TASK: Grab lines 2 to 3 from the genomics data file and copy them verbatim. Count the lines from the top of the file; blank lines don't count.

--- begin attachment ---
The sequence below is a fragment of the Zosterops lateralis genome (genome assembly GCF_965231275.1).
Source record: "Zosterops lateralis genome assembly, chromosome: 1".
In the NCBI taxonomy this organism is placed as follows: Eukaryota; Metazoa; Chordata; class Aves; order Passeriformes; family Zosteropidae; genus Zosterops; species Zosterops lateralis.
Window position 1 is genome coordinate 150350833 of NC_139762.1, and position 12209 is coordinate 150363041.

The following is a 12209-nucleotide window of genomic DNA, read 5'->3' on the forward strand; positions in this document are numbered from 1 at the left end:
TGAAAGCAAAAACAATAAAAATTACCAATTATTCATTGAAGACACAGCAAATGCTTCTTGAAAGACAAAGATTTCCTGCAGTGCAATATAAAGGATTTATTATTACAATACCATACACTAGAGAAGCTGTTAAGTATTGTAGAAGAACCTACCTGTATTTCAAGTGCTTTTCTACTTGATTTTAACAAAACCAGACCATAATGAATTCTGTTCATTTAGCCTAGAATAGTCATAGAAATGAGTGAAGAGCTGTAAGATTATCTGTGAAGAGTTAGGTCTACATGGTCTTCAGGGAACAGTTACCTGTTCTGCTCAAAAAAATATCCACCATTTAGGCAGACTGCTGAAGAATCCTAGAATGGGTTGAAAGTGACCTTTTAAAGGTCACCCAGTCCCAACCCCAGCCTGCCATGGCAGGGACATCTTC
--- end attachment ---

Source record: "Zosterops lateralis genome assembly, chromosome: 1".
In the NCBI taxonomy this organism is placed as follows: Eukaryota; Metazoa; Chordata; class Aves; order Passeriformes; family Zosteropidae; genus Zosterops; species Zosterops lateralis.